Perfectionism is a trap.
I received a comment from Jo a couple of weeks ago which underlined the connection between perfectionist tendencies and uncontrolled clutter. Here is what Jo wrote…
Being a perfectionist, oddly enough, can also contribute to not starting. I spent years waiting for a block of time to tackle some jobs (so I could do a good job, by which I meant a thorough job from start to finish in one go), but now I find breaking the job up into smaller parts – and being willing to do a good rather than perfect job – is the only way I ever accomplish anything – whether it’s decluttering, housecleaning, reading – just about anything. Having blocks of time is a luxury not often found if you’re working long hours/have kids/have aging parents/have health problems.
Jo is so right, the idea that you need to tackle the entire task all at once plus the need to do it perfectly can certainly make a person hesitant to even think about beginning their declutter mission. The prospect of not organising perfectly or there being no perfect decision as to what to keep and what to part with can paralise a person from even attempting the task. The fear of getting rid of something that “May be useful one day” can create such fear of loss of control that it can make the situation worse rather than better.
The fact of the matter is there is no perfect decision and yes sometimes we might regret having decluttered something but in reality those regrets are only as big as we build them up to be in our minds. I am sure we have all discovered something that we could have used after removing it from our homes. If it was being used that infrequently it makes more sense to borrow one occasionally from a neighbour or friend or find an alternate way around the situation.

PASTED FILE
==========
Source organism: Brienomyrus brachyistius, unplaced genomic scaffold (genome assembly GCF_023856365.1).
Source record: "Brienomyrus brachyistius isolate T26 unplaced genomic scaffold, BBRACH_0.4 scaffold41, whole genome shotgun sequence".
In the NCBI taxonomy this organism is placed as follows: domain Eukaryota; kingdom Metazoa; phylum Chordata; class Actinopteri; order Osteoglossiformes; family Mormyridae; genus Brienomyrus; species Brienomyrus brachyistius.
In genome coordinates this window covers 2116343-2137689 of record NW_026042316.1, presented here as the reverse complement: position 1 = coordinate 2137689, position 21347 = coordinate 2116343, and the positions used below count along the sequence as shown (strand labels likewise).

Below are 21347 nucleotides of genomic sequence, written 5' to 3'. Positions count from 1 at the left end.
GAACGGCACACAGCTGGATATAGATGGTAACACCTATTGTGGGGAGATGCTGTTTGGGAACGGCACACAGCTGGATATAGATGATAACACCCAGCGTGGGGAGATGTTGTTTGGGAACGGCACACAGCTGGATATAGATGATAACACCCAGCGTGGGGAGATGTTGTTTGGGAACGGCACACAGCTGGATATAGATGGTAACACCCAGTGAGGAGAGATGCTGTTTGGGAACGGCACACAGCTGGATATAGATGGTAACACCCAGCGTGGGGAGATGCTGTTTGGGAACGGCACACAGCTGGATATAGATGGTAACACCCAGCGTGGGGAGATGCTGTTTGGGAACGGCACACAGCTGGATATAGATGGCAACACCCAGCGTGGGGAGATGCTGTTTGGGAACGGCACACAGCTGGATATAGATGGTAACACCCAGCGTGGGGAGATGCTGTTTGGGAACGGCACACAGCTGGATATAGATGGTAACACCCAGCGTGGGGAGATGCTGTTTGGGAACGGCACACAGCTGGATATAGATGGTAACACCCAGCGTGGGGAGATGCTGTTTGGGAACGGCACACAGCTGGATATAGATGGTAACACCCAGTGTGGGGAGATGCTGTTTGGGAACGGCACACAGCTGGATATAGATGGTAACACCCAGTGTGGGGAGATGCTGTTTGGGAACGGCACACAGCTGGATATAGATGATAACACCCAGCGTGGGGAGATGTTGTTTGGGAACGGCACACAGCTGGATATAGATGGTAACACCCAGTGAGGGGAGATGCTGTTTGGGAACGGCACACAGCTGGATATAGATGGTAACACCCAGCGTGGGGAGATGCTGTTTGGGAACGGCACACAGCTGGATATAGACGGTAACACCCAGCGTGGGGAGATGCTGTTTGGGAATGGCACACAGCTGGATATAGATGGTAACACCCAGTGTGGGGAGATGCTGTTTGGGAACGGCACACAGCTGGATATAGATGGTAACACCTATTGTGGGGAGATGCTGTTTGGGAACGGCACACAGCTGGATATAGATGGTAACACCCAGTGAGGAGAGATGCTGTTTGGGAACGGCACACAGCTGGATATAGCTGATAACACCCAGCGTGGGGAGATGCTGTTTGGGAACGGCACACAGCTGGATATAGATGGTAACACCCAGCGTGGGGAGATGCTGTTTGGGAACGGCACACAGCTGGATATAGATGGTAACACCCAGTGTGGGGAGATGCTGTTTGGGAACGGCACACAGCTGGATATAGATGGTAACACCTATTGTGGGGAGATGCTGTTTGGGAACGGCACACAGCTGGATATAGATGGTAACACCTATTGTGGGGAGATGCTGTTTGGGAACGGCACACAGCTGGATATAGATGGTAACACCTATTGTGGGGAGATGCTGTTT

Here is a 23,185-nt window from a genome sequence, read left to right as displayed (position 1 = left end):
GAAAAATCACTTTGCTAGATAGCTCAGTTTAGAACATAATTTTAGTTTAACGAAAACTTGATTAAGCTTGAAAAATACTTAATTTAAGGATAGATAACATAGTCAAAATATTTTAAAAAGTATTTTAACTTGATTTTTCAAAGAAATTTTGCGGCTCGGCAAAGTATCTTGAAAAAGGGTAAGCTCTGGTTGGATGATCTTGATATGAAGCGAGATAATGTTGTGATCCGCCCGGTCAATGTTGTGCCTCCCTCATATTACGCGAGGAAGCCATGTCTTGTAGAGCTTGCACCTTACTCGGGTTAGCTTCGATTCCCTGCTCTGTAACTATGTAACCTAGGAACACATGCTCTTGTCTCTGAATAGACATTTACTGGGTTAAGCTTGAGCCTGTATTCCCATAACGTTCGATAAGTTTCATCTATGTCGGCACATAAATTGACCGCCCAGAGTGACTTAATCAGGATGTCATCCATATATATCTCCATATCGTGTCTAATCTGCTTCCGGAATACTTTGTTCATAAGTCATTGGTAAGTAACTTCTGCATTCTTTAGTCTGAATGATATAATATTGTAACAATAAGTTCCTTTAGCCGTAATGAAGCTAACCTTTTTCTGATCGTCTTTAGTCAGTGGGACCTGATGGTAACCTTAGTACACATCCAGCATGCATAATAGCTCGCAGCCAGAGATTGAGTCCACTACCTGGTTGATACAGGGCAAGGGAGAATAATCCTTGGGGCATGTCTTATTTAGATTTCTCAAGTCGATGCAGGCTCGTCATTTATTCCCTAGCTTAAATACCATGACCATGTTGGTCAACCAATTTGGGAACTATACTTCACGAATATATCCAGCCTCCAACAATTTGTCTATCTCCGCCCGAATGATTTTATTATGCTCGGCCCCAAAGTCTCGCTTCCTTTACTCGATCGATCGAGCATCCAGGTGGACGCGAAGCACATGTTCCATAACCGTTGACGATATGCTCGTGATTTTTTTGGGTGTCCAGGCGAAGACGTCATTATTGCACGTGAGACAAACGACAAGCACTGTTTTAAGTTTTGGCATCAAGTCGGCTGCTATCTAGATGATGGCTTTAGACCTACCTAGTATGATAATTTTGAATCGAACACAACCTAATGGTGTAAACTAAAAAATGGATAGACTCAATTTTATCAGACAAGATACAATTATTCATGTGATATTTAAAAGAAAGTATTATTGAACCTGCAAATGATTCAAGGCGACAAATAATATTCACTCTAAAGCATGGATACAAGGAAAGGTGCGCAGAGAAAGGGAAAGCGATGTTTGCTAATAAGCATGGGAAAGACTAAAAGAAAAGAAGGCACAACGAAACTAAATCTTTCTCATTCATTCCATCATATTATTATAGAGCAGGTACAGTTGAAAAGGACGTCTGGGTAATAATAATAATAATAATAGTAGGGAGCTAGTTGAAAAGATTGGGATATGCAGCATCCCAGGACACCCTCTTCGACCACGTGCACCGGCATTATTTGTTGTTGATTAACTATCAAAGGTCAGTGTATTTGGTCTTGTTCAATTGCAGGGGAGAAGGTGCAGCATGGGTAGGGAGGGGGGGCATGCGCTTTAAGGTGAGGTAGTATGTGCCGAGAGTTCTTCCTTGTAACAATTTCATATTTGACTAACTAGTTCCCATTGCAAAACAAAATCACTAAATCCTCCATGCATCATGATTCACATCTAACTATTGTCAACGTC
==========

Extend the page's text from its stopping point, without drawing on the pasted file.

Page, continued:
As for being perfectly organised — I have said it before and I say it again — once you declutter your home, the organising almost takes care of itself. If something is being used on a regular basis you will naturally store it in the most convenient location. However, even that isn’t an exact science but since you will now have less stuff and more space, moving things around will be so easy who cares if you have to do a little tweaking every now and again.
Considering the method of decluttering that I promote here at 365lessthings I don’t think I need share my thoughts on how disruptive it can be to attempt a large scale — drag it all out at once — declutter. I have done plenty of these in the past and cleanly I learned nothing from it otherwise I wouldn’t have needed to start my current declutter mission. This time I believe that my slow and deliberate approach has taught me so many lessons about conscious consumption, pointless attachment and the freedom or living with less that in future I should l only need a little maintenance occasionally. I hope never to have to conduct a big purge ever again.
I googled the words hoarding and perfectionism together is found a couple of links you might be interested in checking out…
Today’s Declutter Item
I am sure this isn’t the last you will see of the baseball souvenir clutter. Slowly but surely we are breaking the ties with this kind of clutter.
Things that made me happy, made me laugh, made me feel grateful, fascinated me or I thought were just plain awesome.
- Ignoring my perfectionist tendencies and delivering some of my handmade craft samples to a local store for consideration.
- Having the car for a change.
- My ability to improvise.
- Sharing creative ideas with my son.
- Finally making a decision on what stick blender to buy to replace my broken one- Another perfectionist tendency I have is trying to make the perfect choice when buying things. Though it is admirable to be a conscious consumer it almost paralises my decision making process.
It matters not how fast I go, I hurry faster when I’m slow.